LONG, Richard (1668-1730), of Rowde Ashton, Wilts.
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Family and Education
bap. 7 Apr. 1668, 2nd s. of Richard Long of Collingbourne Kingston, Wilts. by Elizabeth, da. of Edward Long of Rowde Ashton. m. (1) by 1689, Elizabeth (d. 1691), da. of Thomas Long of Rowden, Chippenham, Wilts., 2s. (1 d.v.p.); (2) by 1726, Grace, da. of John Stileman of Steeple Ashton, Wilts., wid. of John Martyn of Hinton, Steeple Ashton, s.p. suc. uncle Henry Long at Rowde Ashton 1674.1
Sheriff, Wilts. 1702–3.
The Longs of Rowde Ashton, Wiltshire, were a junior branch of an extensive family based in the north of the county. Originally clothiers from Trowbridge, they were distantly related to the more substantial Longs established at Whaddon. A house in Rowde Ashton (a hamlet within Steeple Ashton) had been purchased by a forebear in 1600 and this property, together with Ablington manor and farms in Collingbourne Kingston and Tollard Royal, in south Wiltshire, was inherited by Long in 1674 from his maternal uncle. Long’s marriage also brought him possession of Welwaynes Court, Trowbridge, which had been leased on behalf of his wife, then a minor, in 1687.2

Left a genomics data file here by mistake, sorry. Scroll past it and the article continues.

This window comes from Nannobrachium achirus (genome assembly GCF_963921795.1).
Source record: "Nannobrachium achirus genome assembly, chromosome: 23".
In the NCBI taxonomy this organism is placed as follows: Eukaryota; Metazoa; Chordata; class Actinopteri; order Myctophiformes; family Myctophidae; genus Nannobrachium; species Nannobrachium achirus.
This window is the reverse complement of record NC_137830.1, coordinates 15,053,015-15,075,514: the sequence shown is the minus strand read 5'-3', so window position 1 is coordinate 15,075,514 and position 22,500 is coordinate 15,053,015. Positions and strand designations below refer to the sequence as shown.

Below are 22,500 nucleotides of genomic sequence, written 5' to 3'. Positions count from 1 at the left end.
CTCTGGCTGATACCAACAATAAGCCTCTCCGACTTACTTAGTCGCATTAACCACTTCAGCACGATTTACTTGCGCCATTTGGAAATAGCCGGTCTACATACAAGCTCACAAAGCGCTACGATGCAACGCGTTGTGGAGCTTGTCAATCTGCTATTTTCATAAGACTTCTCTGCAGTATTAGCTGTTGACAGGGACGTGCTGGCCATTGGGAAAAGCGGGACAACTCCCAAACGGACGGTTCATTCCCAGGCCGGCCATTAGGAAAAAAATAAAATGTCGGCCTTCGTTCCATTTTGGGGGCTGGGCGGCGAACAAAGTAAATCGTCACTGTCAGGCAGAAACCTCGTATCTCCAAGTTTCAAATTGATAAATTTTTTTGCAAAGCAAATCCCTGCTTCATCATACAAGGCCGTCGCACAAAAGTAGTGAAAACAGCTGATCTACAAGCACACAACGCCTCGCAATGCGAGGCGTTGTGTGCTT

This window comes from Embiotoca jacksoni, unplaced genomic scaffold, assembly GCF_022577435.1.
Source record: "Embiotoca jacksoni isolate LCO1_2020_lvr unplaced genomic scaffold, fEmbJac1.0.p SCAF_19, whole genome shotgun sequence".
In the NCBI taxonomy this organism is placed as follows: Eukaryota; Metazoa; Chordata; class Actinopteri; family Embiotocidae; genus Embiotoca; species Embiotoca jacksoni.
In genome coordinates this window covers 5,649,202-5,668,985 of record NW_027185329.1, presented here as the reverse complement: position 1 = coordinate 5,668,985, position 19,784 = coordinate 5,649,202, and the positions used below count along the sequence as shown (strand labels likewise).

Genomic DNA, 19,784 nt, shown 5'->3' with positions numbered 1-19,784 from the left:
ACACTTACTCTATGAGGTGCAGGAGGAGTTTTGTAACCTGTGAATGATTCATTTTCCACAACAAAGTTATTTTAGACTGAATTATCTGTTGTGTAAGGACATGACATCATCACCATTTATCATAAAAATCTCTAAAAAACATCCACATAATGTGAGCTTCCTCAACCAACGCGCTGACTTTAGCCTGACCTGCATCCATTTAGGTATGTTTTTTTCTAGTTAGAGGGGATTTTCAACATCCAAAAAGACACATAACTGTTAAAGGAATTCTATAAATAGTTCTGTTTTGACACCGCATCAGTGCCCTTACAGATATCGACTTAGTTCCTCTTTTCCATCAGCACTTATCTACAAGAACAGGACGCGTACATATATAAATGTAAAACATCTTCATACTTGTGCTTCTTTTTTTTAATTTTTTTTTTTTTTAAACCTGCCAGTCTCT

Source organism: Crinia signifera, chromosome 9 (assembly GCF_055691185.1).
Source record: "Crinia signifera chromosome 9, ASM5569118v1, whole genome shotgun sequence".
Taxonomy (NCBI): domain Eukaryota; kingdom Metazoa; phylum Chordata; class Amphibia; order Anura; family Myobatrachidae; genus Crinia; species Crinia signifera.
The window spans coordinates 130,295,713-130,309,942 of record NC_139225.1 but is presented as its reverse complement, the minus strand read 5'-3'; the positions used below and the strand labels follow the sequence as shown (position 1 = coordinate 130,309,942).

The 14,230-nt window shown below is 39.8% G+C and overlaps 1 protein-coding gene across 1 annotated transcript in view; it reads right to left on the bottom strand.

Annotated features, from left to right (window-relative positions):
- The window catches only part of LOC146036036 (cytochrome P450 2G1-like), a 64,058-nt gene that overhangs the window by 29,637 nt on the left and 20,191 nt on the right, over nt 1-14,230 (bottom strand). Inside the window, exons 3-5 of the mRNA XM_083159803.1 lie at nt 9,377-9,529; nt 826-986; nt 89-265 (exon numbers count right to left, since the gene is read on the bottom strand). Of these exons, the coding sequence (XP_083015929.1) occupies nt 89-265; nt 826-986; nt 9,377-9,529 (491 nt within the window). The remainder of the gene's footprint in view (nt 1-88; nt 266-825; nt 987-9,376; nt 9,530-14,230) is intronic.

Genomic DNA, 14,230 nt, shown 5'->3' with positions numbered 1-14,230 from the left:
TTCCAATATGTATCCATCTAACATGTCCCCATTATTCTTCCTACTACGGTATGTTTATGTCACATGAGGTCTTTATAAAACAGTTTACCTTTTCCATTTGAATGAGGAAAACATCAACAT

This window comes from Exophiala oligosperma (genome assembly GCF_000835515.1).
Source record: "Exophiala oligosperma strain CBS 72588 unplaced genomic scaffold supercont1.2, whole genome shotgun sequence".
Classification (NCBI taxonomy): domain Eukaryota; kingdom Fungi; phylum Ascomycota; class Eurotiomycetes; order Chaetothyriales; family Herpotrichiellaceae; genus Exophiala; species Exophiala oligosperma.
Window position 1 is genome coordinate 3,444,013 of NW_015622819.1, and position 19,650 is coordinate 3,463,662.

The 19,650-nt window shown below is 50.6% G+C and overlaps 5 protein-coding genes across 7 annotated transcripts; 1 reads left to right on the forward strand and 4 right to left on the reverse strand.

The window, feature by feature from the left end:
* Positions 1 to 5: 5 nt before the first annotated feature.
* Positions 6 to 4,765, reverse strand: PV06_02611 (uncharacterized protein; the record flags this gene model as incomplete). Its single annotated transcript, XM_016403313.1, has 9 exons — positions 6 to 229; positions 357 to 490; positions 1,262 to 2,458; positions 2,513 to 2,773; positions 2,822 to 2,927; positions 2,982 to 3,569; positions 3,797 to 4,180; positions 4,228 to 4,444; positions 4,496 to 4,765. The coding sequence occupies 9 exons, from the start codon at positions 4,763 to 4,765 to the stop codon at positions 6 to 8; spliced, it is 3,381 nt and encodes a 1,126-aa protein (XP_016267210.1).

Long’s family had established a considerable parliamentary pedigree, his relations including Gifford Long† and a distant cousin Walter Long†, the friend of John Eliot†. Long was returned at a by-election for Chippenham in 1694, defeating Sir Basil Firebrace* and surviving a petition. He made no recorded contribution to the work of Parliament. He stood down at the next general election although in 1701 he was reported to be active in canvassing support for his fellow Whigs. His close association with the two Whig Members for Chippenham, Edward Montagu and Walter White, was evinced in a letter he wrote to the latter in January 1700, offering his continued friendship. Long’s character is also suggested in his proposal that to ‘hinder’ the ‘growing evil’ of alcoholism a clause should be inserted into the impending bill for improving provision for the poor which would prevent them ‘spending their time consuming their weekly wages in little paltry alehouses, especially on Sundays’. This could be achieved, he thought, either by instituting severer penalties for drunkenness or by stopping the proliferation of alehouses, which ‘I’m sure is the most . . . intolerable grievance we have’.3
Long made his will on 6 Aug. 1726, leaving his wife all his household goods and plate together with an annuity of £20 for life. He gave £500 to repay a bond arranged on his marriage, and asked that a house and orchard in Atford, Wiltshire, be sold to provide for his nephew’s apprenticeship. He also gave £20 to buy plate for Steeple Ashton church, where he asked to be buried quietly in the evening, accompanied by the toll of a single bell. He died on 19 Jan. 1730 and was succeeded by his only surviving son, Richard, who sat for Chippenham as a Tory, 1734–41. Richard later married his sister-in-law, by which means the Whaddon and Rowde Ashton estates were later merged.4